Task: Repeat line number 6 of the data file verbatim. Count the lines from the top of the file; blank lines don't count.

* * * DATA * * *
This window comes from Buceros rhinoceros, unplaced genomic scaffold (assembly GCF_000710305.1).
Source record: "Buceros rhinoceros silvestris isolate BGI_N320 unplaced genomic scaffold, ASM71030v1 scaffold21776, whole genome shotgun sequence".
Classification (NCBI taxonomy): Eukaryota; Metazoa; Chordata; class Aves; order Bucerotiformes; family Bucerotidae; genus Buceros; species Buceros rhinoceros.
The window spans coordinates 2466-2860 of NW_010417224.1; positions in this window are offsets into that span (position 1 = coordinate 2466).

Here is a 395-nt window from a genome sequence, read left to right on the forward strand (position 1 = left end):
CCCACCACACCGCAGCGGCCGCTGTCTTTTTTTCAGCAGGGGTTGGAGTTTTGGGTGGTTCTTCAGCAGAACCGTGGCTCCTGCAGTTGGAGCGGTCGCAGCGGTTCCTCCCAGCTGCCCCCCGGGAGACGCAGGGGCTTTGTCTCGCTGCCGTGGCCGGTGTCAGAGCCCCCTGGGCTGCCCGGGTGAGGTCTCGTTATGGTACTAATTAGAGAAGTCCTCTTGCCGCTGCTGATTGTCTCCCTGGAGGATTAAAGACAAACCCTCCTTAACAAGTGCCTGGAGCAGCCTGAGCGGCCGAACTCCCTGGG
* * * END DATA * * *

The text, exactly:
CCCACCACACCGCAGCGGCCGCTGTCTTTTTTTCAGCAGGGGTTGGAGTTTTGGGTGGTTCTTCAGCAGAACCGTGGCTCCTGCAGTTGGAGCGGTCGCAGCGGTTCCTCCCAGCTGCCCCCCGGGAGACGCAGGGGCTTTGTCTCGCTGCCGTGGCCGGTGTCAGAGCCCCCTGGGCTGCCCGGGTGAGGTCTCGTTATGGTACTAATTAGAGAAGTCCTCTTGCCGCTGCTGATTGTCTCCCTGGAGGATTAAAGACAAACCCTCCTTAACAAGTGCCTGGAGCAGCCTGAGCGGCCGAACTCCCTGGG